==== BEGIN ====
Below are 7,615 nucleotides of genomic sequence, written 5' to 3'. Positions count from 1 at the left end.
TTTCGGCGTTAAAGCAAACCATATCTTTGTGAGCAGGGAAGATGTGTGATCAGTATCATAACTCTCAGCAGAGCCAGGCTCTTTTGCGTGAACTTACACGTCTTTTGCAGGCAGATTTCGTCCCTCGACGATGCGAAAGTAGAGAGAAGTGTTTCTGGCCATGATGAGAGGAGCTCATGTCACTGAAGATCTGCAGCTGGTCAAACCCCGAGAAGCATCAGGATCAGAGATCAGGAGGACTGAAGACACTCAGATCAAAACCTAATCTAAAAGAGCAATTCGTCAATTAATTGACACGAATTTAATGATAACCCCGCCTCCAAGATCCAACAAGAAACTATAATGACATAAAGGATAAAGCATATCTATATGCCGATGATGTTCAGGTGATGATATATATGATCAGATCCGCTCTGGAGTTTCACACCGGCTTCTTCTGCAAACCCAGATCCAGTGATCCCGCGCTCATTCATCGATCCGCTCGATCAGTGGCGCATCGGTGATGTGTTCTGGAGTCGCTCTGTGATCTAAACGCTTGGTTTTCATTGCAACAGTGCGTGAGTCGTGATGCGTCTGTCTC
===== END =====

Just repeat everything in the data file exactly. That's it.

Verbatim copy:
Below are 7,615 nucleotides of genomic sequence, written 5' to 3'. Positions count from 1 at the left end.
TTTCGGCGTTAAAGCAAACCATATCTTTGTGAGCAGGGAAGATGTGTGATCAGTATCATAACTCTCAGCAGAGCCAGGCTCTTTTGCGTGAACTTACACGTCTTTTGCAGGCAGATTTCGTCCCTCGACGATGCGAAAGTAGAGAGAAGTGTTTCTGGCCATGATGAGAGGAGCTCATGTCACTGAAGATCTGCAGCTGGTCAAACCCCGAGAAGCATCAGGATCAGAGATCAGGAGGACTGAAGACACTCAGATCAAAACCTAATCTAAAAGAGCAATTCGTCAATTAATTGACACGAATTTAATGATAACCCCGCCTCCAAGATCCAACAAGAAACTATAATGACATAAAGGATAAAGCATATCTATATGCCGATGATGTTCAGGTGATGATATATATGATCAGATCCGCTCTGGAGTTTCACACCGGCTTCTTCTGCAAACCCAGATCCAGTGATCCCGCGCTCATTCATCGATCCGCTCGATCAGTGGCGCATCGGTGATGTGTTCTGGAGTCGCTCTGTGATCTAAACGCTTGGTTTTCATTGCAACAGTGCGTGAGTCGTGATGCGTCTGTCTC